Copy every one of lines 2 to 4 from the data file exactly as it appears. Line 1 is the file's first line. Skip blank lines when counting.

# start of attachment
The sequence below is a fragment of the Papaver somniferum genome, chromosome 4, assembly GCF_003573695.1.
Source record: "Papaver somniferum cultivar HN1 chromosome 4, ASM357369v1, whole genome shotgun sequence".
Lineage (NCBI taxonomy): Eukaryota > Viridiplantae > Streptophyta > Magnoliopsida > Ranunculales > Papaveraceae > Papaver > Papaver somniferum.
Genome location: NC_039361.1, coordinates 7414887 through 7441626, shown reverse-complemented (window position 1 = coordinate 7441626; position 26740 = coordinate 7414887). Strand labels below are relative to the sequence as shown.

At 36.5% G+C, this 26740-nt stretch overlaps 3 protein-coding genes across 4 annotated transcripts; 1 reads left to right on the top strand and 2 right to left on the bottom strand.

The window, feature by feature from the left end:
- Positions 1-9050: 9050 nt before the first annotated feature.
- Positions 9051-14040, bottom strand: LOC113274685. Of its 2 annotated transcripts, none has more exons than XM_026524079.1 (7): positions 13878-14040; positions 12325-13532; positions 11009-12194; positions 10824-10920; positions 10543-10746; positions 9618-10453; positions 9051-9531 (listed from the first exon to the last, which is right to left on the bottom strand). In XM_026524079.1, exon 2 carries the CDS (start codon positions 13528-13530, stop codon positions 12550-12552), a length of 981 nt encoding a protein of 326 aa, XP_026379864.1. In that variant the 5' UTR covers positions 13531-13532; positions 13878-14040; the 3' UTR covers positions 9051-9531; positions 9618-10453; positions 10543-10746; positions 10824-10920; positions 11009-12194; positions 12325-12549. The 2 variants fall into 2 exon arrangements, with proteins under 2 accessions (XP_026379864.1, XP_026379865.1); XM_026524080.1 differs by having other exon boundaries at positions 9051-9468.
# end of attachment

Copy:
Source record: "Papaver somniferum cultivar HN1 chromosome 4, ASM357369v1, whole genome shotgun sequence".
Lineage (NCBI taxonomy): Eukaryota > Viridiplantae > Streptophyta > Magnoliopsida > Ranunculales > Papaveraceae > Papaver > Papaver somniferum.
Genome location: NC_039361.1, coordinates 7414887 through 7441626, shown reverse-complemented (window position 1 = coordinate 7441626; position 26740 = coordinate 7414887). Strand labels below are relative to the sequence as shown.